In November, six suspected members of Mara Salvatrucha, the violent Central American gang known as MS-13, swept through a Houston house where a rival gang had stashed drugs, says USA Today. They used paramilitary tactics including perimeter lookouts, high-powered weaponry and a quick, room-by-room sweep of the house that was notable for its precision and sophistication. The incident ended in a shootout with police in which two suspects were killed.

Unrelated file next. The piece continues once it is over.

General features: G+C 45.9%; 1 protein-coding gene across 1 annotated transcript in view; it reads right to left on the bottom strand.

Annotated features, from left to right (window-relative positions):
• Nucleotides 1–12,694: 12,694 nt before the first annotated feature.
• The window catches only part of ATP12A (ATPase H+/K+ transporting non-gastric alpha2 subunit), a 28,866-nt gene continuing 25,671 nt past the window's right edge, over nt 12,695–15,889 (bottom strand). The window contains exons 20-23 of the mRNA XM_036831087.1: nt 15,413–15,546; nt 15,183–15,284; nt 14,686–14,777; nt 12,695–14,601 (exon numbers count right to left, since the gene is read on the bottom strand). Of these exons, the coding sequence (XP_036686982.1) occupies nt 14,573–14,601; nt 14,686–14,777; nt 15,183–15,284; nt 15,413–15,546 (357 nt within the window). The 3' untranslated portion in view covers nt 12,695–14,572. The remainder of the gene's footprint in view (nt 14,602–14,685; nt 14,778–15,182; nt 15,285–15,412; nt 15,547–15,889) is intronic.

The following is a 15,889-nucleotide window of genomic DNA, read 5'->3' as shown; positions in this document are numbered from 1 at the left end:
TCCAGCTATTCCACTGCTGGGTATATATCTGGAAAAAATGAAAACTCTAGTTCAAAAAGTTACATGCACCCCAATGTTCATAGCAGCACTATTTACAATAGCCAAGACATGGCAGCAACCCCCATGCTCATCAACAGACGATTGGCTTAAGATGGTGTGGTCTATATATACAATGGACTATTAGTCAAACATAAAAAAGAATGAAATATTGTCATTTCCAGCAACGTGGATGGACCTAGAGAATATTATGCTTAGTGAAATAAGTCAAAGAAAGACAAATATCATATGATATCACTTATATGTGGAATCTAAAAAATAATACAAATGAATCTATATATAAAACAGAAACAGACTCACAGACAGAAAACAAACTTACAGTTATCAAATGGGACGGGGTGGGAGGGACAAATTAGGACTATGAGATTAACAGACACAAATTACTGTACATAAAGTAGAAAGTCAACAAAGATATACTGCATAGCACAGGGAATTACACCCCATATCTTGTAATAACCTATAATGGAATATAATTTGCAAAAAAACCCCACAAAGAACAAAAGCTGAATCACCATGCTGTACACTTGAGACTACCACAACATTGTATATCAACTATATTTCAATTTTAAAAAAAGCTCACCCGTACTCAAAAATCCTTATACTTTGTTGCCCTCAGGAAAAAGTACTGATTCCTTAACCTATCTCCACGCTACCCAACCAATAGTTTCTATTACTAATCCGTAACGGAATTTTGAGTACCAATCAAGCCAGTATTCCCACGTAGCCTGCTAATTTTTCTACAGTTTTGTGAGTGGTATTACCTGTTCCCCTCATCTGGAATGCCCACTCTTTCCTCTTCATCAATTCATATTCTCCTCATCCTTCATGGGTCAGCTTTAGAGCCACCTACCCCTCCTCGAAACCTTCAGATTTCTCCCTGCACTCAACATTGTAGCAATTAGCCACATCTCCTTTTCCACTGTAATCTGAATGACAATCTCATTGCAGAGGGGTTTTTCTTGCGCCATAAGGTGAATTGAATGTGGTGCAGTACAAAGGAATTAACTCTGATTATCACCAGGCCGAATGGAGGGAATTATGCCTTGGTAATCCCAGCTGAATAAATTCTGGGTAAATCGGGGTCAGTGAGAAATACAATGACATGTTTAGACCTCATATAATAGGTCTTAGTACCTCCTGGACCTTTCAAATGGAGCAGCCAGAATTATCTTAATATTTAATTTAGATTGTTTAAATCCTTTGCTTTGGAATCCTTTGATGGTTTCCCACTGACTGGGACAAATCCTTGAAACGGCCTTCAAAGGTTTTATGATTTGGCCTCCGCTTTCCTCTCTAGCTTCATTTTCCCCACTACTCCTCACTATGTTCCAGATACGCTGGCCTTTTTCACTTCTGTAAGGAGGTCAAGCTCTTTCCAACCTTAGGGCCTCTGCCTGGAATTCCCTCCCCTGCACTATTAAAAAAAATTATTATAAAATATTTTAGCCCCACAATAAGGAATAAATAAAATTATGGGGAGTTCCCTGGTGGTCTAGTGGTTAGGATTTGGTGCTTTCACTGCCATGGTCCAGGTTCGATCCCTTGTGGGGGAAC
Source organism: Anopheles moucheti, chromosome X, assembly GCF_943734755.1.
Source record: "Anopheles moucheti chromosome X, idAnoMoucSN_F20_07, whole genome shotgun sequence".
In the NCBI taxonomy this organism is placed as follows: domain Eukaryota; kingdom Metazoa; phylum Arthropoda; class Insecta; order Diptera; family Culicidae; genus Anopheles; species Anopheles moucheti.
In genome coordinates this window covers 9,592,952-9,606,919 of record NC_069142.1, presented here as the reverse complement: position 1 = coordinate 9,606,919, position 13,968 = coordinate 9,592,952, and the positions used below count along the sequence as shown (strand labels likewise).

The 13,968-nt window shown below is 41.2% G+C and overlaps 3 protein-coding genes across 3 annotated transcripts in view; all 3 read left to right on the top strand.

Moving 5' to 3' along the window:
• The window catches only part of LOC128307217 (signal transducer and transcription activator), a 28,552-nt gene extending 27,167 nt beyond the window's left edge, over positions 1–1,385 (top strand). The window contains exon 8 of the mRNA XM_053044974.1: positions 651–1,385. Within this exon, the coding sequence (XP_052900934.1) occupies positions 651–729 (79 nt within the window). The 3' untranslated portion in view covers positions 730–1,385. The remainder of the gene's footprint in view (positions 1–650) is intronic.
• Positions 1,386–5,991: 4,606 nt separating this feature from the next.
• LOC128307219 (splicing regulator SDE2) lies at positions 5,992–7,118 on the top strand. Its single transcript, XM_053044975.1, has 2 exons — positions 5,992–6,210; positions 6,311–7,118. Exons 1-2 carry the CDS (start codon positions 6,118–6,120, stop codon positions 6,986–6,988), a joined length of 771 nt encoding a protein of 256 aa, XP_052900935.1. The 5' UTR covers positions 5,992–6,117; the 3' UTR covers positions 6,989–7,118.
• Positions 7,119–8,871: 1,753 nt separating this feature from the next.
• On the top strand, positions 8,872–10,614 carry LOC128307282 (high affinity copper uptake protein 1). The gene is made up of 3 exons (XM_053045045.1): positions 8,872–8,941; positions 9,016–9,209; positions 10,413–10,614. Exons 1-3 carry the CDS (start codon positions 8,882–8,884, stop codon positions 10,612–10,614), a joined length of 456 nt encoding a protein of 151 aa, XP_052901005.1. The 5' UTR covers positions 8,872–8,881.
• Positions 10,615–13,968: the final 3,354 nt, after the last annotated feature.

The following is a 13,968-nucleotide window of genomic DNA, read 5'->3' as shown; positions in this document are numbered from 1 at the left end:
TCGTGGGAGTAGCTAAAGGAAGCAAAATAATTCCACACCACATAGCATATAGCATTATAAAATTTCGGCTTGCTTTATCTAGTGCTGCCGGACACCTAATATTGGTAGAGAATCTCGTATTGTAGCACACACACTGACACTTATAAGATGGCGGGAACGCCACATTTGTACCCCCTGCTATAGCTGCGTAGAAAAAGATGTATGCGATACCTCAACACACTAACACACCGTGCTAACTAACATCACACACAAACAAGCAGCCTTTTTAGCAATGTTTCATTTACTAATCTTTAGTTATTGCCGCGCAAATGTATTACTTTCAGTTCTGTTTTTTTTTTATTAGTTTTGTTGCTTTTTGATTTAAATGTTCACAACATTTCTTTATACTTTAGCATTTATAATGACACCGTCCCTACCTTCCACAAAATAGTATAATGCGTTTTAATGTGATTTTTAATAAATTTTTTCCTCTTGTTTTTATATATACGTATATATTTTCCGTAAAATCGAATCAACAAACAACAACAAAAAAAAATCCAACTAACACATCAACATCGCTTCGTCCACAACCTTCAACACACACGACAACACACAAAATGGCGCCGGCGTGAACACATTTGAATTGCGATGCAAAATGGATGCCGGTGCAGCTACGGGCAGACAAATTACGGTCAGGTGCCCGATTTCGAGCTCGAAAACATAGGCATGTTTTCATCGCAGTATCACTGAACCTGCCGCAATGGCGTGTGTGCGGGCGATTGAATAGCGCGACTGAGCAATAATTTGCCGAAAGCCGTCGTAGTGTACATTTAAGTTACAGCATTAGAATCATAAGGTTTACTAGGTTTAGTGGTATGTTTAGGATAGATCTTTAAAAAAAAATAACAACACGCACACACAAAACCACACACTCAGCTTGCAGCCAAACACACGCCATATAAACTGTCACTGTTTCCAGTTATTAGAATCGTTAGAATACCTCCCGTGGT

Bob Clifford, who directs a new FBI unit dealing with MS-13, says the battle symbolized the gang’s development from a smattering of loosely organized cells across the nation to an increasingly efficient and dangerous organization that has become a significant threat to public safety. Clifford says the group includes “theft crews” who steal over-the-counter cough and cold medicines from drugstores. Such medicines, which can be abused or used to make other drugs, are then sold to help finance MS-13 units. The Houston shootout raised questions about whether the gang – whose original members in Los Angeles included people with paramilitary training who fled the civil war in El Salvador during the 1980s – is evolving into an organization in that image.